If you can’t beat ’em, join ’em …. I’m going to try this in a revision lesson – here are a couple of examples – then get the students to work up their own for the other poems … It’s best to choose one word if possible, the shorter the better -an acrostic for The… Continue reading Revising poetry through acrostics?
This lesson stands as a one off. We focused on exploring language through Blake’s use of iambic tetrameter (four iambic beats per line – unstressed/stressed) and how the metre was broken by trochees to draw our attention to particular words/lines. We also looked at Blake’s original version which contains some capitalised nouns that are not… Continue reading William Blake’s London
In a previous blog, we looked at comparing The Prelude with Storm on the Island – see here Here are some examples of the essays the students wrote in response to an exam type question: Example 1: notice how the student compares throughout using those ‘coat-hanger’ statements (“both poets…”) to hang the ideas off. The first paragraph could… Continue reading A Postscript to The Prelude …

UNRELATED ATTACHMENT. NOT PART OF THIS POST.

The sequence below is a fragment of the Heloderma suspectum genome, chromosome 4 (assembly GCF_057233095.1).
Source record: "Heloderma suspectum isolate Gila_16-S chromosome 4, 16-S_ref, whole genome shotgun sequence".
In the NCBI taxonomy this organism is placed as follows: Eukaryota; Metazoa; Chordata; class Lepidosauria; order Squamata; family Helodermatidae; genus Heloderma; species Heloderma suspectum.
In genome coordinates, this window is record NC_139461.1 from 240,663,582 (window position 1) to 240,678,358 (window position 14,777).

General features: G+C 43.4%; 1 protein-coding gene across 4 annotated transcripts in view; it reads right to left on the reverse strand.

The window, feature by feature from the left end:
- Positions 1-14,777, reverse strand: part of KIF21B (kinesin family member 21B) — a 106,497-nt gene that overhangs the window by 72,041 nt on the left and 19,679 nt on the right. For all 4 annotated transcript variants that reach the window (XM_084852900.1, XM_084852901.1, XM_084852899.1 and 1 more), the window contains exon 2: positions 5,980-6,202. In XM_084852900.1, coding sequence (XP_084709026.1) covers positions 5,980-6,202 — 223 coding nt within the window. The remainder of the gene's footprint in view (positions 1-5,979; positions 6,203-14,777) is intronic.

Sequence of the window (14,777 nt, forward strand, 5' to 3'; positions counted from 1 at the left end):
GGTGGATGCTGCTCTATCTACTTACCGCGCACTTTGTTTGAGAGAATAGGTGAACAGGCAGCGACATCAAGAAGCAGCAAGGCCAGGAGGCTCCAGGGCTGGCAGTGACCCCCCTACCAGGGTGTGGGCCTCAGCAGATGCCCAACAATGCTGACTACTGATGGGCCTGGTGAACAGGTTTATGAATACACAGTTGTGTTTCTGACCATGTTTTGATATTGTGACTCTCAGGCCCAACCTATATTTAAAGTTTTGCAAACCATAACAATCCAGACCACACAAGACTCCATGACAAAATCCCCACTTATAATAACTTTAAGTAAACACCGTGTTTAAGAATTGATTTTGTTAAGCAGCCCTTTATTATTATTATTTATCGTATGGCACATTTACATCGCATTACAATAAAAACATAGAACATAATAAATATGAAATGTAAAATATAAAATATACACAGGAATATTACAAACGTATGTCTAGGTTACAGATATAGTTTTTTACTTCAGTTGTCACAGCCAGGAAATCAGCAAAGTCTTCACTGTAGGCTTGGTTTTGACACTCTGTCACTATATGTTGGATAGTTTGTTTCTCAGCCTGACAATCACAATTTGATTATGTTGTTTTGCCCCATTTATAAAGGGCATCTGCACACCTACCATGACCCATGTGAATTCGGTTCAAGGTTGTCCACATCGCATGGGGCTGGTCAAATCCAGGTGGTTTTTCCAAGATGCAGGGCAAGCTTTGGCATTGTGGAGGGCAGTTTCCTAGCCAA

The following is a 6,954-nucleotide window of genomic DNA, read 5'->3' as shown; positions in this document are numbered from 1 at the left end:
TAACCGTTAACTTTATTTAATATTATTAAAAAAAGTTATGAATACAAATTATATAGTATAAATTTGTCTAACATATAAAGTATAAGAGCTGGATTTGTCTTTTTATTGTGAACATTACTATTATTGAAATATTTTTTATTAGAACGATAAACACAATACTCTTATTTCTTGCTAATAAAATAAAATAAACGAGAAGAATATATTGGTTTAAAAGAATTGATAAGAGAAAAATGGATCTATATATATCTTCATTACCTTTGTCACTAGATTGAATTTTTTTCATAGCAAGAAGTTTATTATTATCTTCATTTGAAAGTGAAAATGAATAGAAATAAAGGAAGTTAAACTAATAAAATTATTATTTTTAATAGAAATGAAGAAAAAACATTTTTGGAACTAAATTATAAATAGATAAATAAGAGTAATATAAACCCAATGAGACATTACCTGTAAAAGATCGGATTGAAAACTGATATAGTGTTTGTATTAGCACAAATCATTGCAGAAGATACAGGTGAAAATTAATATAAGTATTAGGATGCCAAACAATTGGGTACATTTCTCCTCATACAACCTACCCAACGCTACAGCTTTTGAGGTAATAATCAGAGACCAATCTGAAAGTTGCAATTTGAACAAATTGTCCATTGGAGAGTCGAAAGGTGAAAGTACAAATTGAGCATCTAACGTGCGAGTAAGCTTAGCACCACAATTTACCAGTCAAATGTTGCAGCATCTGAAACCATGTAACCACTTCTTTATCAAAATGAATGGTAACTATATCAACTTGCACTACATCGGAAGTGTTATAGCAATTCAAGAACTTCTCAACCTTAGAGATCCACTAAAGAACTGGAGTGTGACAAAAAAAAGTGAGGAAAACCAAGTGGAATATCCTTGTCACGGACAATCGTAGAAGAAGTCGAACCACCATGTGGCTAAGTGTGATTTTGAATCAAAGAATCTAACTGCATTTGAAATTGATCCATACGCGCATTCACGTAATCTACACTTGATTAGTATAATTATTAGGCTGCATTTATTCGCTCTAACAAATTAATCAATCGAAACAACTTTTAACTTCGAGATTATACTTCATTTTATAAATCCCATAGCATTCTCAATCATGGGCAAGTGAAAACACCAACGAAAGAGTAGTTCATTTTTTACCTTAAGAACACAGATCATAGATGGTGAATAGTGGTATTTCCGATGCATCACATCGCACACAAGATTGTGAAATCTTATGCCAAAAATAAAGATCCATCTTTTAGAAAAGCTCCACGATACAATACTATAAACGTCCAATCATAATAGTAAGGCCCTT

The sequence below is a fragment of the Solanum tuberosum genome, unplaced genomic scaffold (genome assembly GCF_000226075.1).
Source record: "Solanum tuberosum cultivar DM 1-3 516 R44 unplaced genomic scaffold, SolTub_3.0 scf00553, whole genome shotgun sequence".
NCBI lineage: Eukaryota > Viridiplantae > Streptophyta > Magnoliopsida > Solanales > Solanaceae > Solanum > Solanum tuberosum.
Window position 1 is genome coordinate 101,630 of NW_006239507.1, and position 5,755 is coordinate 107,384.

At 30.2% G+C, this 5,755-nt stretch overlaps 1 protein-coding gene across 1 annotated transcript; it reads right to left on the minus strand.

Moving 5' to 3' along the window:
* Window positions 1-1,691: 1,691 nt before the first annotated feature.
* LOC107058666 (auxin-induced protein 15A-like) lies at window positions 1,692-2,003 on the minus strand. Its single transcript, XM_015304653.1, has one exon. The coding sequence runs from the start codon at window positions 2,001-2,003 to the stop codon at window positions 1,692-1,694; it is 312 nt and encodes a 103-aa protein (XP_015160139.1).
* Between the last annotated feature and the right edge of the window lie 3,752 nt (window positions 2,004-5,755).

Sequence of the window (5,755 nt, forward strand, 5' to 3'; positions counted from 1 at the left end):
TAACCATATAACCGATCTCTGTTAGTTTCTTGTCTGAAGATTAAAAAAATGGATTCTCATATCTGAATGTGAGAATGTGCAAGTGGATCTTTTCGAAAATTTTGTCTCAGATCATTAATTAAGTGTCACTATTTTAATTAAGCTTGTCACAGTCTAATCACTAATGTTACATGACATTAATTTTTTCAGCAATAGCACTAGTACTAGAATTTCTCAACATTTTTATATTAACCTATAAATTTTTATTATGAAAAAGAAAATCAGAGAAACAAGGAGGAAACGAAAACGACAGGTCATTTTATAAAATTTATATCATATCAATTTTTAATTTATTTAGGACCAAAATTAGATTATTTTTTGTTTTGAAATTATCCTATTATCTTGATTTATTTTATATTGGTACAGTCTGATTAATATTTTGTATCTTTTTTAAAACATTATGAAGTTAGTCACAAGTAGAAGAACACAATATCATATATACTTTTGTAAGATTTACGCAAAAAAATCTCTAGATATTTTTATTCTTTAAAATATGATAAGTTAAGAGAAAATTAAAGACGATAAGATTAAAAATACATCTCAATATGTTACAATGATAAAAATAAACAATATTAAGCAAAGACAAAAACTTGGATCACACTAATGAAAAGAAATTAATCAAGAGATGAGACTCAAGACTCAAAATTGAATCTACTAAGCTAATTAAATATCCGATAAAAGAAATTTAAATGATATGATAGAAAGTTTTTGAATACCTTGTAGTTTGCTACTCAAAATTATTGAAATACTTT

Lesson on William Blake’s poem London is here: https://www.dropbox.com/s/0jretobtbxjy6ul/London.pptx?dl=0
Here are the slides from this week’s lessons. The PPT is available here: https://www.dropbox.com/s/8c2fmlz1vqopfv7/My%20Last%20Duchess%20form%20and%20structure.pptx?dl=0 We began with a short refresher on the poem: The next lesson was centred on the use of structural features – caesura in particular, so it’s worth thinking about what we mean by structure and form. This analogy was useful: This was a… Continue reading Comparing My Last Duchess with Ozymandias
Hi everyone I’ve put the lessons on The Prelude/Storm on the Island and this week’s lessons on My Last Duchess here: https://www.dropbox.com/sh/jfceaprbw6j6fzm/AACAcT3GQHUaeRUdubMMQl3da?dl=0
Remember to think about the poem’s ‘big idea’. Stating this at the start of your essay helps you to stay focused on what you want to say. It enables you to provide a conceptualised response which the examiners love and is a key feature of an AQA level 6 response.